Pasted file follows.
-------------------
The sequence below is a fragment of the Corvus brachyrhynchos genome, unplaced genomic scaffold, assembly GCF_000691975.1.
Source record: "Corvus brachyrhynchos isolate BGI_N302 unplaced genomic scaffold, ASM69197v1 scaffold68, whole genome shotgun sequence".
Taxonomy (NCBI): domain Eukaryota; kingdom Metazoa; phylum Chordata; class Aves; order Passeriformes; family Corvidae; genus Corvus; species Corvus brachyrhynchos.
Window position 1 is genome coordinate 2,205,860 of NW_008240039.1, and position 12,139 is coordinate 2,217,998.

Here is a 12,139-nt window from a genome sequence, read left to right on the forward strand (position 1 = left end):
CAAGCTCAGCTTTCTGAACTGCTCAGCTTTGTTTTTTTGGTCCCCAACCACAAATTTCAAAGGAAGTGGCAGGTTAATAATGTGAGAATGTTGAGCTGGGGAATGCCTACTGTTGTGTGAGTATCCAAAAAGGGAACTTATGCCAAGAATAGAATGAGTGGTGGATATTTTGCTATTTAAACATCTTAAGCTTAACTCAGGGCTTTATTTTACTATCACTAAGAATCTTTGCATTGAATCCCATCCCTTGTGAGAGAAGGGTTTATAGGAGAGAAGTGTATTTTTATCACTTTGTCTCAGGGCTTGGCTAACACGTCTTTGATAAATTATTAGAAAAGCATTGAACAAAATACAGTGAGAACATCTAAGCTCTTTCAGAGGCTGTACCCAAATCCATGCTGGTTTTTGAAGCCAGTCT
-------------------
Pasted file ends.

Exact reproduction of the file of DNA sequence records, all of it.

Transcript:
The sequence below is a fragment of the Corvus brachyrhynchos genome, unplaced genomic scaffold, assembly GCF_000691975.1.
Source record: "Corvus brachyrhynchos isolate BGI_N302 unplaced genomic scaffold, ASM69197v1 scaffold68, whole genome shotgun sequence".
Taxonomy (NCBI): domain Eukaryota; kingdom Metazoa; phylum Chordata; class Aves; order Passeriformes; family Corvidae; genus Corvus; species Corvus brachyrhynchos.
Window position 1 is genome coordinate 2,205,860 of NW_008240039.1, and position 12,139 is coordinate 2,217,998.

Here is a 12,139-nt window from a genome sequence, read left to right on the forward strand (position 1 = left end):
CAAGCTCAGCTTTCTGAACTGCTCAGCTTTGTTTTTTTGGTCCCCAACCACAAATTTCAAAGGAAGTGGCAGGTTAATAATGTGAGAATGTTGAGCTGGGGAATGCCTACTGTTGTGTGAGTATCCAAAAAGGGAACTTATGCCAAGAATAGAATGAGTGGTGGATATTTTGCTATTTAAACATCTTAAGCTTAACTCAGGGCTTTATTTTACTATCACTAAGAATCTTTGCATTGAATCCCATCCCTTGTGAGAGAAGGGTTTATAGGAGAGAAGTGTATTTTTATCACTTTGTCTCAGGGCTTGGCTAACACGTCTTTGATAAATTATTAGAAAAGCATTGAACAAAATACAGTGAGAACATCTAAGCTCTTTCAGAGGCTGTACCCAAATCCATGCTGGTTTTTGAAGCCAGTCT